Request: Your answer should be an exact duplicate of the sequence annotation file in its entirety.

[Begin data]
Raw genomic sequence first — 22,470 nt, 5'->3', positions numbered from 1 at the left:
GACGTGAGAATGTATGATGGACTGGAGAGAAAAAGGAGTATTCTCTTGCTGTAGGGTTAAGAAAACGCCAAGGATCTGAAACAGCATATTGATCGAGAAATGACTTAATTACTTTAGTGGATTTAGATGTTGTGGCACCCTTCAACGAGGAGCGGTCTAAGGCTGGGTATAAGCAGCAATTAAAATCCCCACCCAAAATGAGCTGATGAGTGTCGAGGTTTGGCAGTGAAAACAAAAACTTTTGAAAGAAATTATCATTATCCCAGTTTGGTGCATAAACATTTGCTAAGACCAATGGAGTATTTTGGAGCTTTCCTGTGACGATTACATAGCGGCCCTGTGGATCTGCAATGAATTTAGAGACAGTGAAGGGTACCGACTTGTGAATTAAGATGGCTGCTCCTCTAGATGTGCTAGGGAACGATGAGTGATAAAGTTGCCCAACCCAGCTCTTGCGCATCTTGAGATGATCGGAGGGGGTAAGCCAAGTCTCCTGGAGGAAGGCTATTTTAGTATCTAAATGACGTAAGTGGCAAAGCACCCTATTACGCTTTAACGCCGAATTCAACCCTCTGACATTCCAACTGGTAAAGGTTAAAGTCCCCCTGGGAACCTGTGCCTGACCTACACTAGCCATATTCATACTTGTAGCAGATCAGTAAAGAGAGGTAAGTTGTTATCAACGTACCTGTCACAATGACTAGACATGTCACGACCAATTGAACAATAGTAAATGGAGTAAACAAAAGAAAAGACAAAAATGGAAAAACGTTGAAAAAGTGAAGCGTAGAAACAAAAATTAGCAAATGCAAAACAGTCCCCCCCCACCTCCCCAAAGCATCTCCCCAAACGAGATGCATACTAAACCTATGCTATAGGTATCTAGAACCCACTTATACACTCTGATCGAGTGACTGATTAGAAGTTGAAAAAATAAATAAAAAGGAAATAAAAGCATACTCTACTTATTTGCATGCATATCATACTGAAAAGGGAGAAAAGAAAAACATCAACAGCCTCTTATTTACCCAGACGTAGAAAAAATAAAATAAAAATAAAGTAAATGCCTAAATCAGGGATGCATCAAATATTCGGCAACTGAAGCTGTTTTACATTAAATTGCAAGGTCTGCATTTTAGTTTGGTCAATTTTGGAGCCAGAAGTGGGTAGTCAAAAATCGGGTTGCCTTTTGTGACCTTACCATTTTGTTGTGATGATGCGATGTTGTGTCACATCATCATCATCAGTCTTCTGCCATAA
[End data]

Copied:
Raw genomic sequence first — 22,470 nt, 5'->3', positions numbered from 1 at the left:
GACGTGAGAATGTATGATGGACTGGAGAGAAAAAGGAGTATTCTCTTGCTGTAGGGTTAAGAAAACGCCAAGGATCTGAAACAGCATATTGATCGAGAAATGACTTAATTACTTTAGTGGATTTAGATGTTGTGGCACCCTTCAACGAGGAGCGGTCTAAGGCTGGGTATAAGCAGCAATTAAAATCCCCACCCAAAATGAGCTGATGAGTGTCGAGGTTTGGCAGTGAAAACAAAAACTTTTGAAAGAAATTATCATTATCCCAGTTTGGTGCATAAACATTTGCTAAGACCAATGGAGTATTTTGGAGCTTTCCTGTGACGATTACATAGCGGCCCTGTGGATCTGCAATGAATTTAGAGACAGTGAAGGGTACCGACTTGTGAATTAAGATGGCTGCTCCTCTAGATGTGCTAGGGAACGATGAGTGATAAAGTTGCCCAACCCAGCTCTTGCGCATCTTGAGATGATCGGAGGGGGTAAGCCAAGTCTCCTGGAGGAAGGCTATTTTAGTATCTAAATGACGTAAGTGGCAAAGCACCCTATTACGCTTTAACGCCGAATTCAACCCTCTGACATTCCAACTGGTAAAGGTTAAAGTCCCCCTGGGAACCTGTGCCTGACCTACACTAGCCATATTCATACTTGTAGCAGATCAGTAAAGAGAGGTAAGTTGTTATCAACGTACCTGTCACAATGACTAGACATGTCACGACCAATTGAACAATAGTAAATGGAGTAAACAAAAGAAAAGACAAAAATGGAAAAACGTTGAAAAAGTGAAGCGTAGAAACAAAAATTAGCAAATGCAAAACAGTCCCCCCCCACCTCCCCAAAGCATCTCCCCAAACGAGATGCATACTAAACCTATGCTATAGGTATCTAGAACCCACTTATACACTCTGATCGAGTGACTGATTAGAAGTTGAAAAAATAAATAAAAAGGAAATAAAAGCATACTCTACTTATTTGCATGCATATCATACTGAAAAGGGAGAAAAGAAAAACATCAACAGCCTCTTATTTACCCAGACGTAGAAAAAATAAAATAAAAATAAAGTAAATGCCTAAATCAGGGATGCATCAAATATTCGGCAACTGAAGCTGTTTTACATTAAATTGCAAGGTCTGCATTTTAGTTTGGTCAATTTTGGAGCCAGAAGTGGGTAGTCAAAAATCGGGTTGCCTTTTGTGACCTTACCATTTTGTTGTGATGATGCGATGTTGTGTCACATCATCATCATCAGTCTTCTGCCATAA